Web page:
It disappeared from my dream-memory state as my attention snapped back to the task at hand.

Winding Country Roads

Back to the, well, navigating back country roads.

We drove winding high country mountain roads.

Sometimes meandering.

Sometimes death-defying like those twisting sharp turns along Pacific Coast Highway leading to Big Sur in California.

We climbed and climbed.

Must be getting close to Telluride we agreed.

Then we dropped and dropped.

Must have missed the Telluride turnout we agreed.

On the Big Sur-like twisty downward slope nearing the valley floor we flew past the turn-off to Mountain Village.

Oh well, we shrugged.

Meandering Country Roads

We weren’t here to spend three hours eyeballing golfers nearby.

Where’s Telluride we asked ourselves nearing the wide meadow just like most of the other ones we passed on the way.

Up there?

The sign to the airport pointed the way up on the opposite side of the red rock canyon wall.

On the mountain top?

Like at Catalina Island lying off of California’s Pacific Coast?

Maybe that’s were we’ll find planes and the Telluride Ski Resort?

We found ourselves at the mouth of the canyon.

Maybe the town and resort was at the, well, throat?

We negotiated the roundabout noting signs to Placerville on the 145 for later in the afternoon.

We followed the flow of traffic slightly uphill towards more deep blue skies, fluffy white clouds, low mountain peaks in cloud-shadows and dark green vegetation.

Repairs closed the road to downtown Telluride.

So we parked and walked.

In the middle of the street stood giant flower boxes with brightly colored blooms.

Flowers to Clouds

Reds, pinks, purples, yellows, you name it and it grew there.

Wildflowers?

We photographed similar looking specimens in Durango at Coal Bank.

Wait, what’s that leaf?

Did somebody slip in a marijuana plant?

Up the boutique-lined street off in the distance we felt we spied a ski run with a sliver of snow shining from the lower level, part way down from the peak.

Nope.

Turns out it was a water fall.

Slowly the clues built up to a surprising revelation.

Red Rock Construction

A sign to the gondola off a side street.

Crossing the street and looking back above the rust-colored stone buildings revealed wide trails among the darker green trees.

So, yup.

We missed the base of Telluride Resort when we skipped turning into the Mountain Village entrance.

If our relatives weren’t expecting us hours away, sure, we would have taken the Gondola  over and back, but we chose instead to shop and continue on our own photo tour.

Oh, and find some locally recommended place to grab a bite to eat.

We needed to avoid the long lunch waits.

Side Street Gondola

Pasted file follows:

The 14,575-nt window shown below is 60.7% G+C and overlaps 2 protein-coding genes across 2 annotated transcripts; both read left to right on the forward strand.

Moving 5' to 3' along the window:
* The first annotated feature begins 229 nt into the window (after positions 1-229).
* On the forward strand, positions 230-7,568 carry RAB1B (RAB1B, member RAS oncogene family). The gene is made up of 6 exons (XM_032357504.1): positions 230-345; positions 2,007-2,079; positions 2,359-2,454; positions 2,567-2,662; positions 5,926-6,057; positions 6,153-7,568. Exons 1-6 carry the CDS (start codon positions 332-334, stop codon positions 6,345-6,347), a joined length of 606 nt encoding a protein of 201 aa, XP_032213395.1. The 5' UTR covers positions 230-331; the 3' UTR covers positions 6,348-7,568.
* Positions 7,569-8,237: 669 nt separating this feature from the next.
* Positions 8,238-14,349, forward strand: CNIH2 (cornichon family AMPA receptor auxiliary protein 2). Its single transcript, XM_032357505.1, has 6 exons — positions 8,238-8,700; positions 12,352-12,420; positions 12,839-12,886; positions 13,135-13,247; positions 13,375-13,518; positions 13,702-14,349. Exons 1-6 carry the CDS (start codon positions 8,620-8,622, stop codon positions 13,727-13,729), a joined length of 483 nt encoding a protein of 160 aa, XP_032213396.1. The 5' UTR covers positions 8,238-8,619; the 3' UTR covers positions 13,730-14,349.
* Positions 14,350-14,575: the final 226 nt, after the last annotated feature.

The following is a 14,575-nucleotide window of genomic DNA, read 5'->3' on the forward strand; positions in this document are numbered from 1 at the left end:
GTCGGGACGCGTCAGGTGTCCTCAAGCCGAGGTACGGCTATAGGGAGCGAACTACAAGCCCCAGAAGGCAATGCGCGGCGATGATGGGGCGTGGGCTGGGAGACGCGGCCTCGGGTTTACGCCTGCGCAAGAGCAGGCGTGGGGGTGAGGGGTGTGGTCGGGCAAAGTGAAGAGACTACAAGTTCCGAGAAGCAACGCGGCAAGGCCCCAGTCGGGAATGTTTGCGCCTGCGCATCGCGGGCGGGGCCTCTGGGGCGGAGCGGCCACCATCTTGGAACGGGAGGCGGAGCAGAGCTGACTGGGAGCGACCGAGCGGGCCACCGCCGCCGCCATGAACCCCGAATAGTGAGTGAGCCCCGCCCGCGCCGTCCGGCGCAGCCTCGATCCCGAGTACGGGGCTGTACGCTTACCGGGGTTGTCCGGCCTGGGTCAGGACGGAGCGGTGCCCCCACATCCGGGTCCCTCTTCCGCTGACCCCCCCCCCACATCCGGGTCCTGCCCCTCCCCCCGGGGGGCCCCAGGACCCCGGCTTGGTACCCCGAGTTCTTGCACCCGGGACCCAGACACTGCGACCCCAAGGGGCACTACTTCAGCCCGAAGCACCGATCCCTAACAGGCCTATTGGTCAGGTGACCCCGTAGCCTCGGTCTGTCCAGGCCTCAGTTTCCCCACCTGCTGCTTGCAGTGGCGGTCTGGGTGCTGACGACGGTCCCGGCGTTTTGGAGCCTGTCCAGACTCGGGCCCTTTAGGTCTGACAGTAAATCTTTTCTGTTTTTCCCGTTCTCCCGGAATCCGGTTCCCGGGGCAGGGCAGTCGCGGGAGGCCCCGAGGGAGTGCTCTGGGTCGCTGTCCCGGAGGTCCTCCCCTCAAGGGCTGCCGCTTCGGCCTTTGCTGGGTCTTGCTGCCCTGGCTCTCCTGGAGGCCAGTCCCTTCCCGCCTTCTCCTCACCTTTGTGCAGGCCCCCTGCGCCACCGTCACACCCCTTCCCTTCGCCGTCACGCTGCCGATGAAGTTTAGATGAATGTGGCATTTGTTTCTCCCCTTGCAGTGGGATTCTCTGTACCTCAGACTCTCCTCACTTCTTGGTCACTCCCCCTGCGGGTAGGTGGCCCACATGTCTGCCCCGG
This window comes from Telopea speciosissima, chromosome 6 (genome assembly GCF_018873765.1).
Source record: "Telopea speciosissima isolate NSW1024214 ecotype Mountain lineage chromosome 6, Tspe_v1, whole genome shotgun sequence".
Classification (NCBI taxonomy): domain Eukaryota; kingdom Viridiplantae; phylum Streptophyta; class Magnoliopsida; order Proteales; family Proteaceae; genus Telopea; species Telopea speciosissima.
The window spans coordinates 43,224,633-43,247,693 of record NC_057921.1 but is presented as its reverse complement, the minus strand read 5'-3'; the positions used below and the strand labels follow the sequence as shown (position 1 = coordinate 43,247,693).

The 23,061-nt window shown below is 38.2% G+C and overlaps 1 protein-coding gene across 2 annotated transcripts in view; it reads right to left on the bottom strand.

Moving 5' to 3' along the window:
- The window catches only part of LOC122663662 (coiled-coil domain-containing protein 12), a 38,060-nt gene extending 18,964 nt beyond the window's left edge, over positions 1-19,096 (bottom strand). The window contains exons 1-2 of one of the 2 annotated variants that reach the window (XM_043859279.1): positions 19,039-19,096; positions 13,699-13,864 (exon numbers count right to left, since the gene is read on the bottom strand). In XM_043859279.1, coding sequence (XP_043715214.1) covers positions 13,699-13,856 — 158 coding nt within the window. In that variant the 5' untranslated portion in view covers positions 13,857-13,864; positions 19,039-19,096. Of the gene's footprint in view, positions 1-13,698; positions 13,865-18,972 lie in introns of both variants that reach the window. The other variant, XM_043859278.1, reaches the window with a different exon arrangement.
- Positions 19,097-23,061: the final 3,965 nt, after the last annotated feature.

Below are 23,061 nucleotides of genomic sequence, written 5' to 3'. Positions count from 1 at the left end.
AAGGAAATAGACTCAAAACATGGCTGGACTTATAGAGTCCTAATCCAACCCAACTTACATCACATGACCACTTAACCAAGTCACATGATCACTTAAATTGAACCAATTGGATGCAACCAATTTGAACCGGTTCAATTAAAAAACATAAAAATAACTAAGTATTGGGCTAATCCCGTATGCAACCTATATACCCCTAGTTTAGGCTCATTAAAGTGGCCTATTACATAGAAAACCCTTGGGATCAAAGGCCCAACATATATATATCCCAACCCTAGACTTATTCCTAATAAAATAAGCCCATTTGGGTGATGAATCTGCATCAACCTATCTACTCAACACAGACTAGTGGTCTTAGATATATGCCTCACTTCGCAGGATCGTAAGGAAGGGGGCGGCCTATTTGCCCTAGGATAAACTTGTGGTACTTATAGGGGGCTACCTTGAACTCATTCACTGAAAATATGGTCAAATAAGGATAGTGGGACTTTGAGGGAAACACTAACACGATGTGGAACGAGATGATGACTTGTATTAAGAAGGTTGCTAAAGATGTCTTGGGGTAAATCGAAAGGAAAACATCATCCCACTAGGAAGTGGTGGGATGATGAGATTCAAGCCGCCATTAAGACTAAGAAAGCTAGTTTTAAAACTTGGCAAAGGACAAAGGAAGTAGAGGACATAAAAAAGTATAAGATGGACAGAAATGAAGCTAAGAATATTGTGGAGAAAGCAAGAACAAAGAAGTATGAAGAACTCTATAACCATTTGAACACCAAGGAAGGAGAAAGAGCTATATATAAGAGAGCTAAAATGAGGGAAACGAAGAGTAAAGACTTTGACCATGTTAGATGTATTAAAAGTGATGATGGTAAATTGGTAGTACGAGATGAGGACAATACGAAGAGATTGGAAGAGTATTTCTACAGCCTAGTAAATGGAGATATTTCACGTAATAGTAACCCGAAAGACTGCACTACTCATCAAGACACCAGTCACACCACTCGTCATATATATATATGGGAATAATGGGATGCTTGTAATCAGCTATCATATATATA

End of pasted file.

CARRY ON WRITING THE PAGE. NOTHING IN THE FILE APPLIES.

We butted up against a short deadline to hit the road again.

So, we asked the clerk who rang my hat and t-shirt up at the Paradise Resortwear.

With lunch out of the way we had windows to shop and more iPhone photos to snap.

Telluride spoke to me in much the same way that Balboa Island had those many years ago.

When I first viewed it from the crest of MacArthur Blvd in Newport Beach near Fashion Island.

Sure, Telluride showed off the same Victorian architecture we enjoyed earlier in the morning, but in Durango.

But, the New Sheridan Hotel (the old faded “Sheridan” sign looked down on the newer building next to it) wasn’t as ornate in red brick as Durango’s Strater Hotel.

New Sheridan

It just felt less touristy to me.

More authentic, I guess.

Maybe in the same way that San Francisco’s footprint always felt more manageable compared to New York City or even Los Angeles.

I know what you’re thinking, how can that be?

When in the summer the whole town is geared up for the onslaught of high profile festival visitors.

Over 40 festivals listed in “The Official Guide of Telluride” at last count between May (Telluride Library Arts Festival and Mountainfilm) and October (Telluride Photography Festival).

Telluride Festivals

World famous music festivals — Telluride Jazz Festival, Telluride Bluegrass Festival.

And, of course, the Telluride Film Festival in September.

We missed it.

The celebrities.

Even the lead story in one of the Telluride magazines described how

QuentinTarantino spent the past winter in Telluride filming his latest project, “The Hateful Eight.” He was joined by a crew of about 150 and actors including Channing Tatum, Samuel L. Jackson, Kurt Russell, Jennifer Jason Leigh, Walter Goggins and Tim Roth …

You can’t get more touristy than that, right?

Up, Up and Away Above the Canyon Floor

Flaunt it if you’ve got it, right?

I still liked the feel of the town surrounded by the green slopes, mountain peaks and red-rock canyon walls.

But, three hours only left a taste of Telluride.

We need three days, or three weeks.

Next time we’d hook up with local guides to explore the region —

Mountain Biking

maybe not for mountaineering,

but for rafting,

jeep tours,

horseback riding,

glider piloting, and

a spot of fly fishing.

We’d probably spend some time at a spa in Mountain Village.

Even relaxing on a Wednesday evening for The Sunset Concert Series.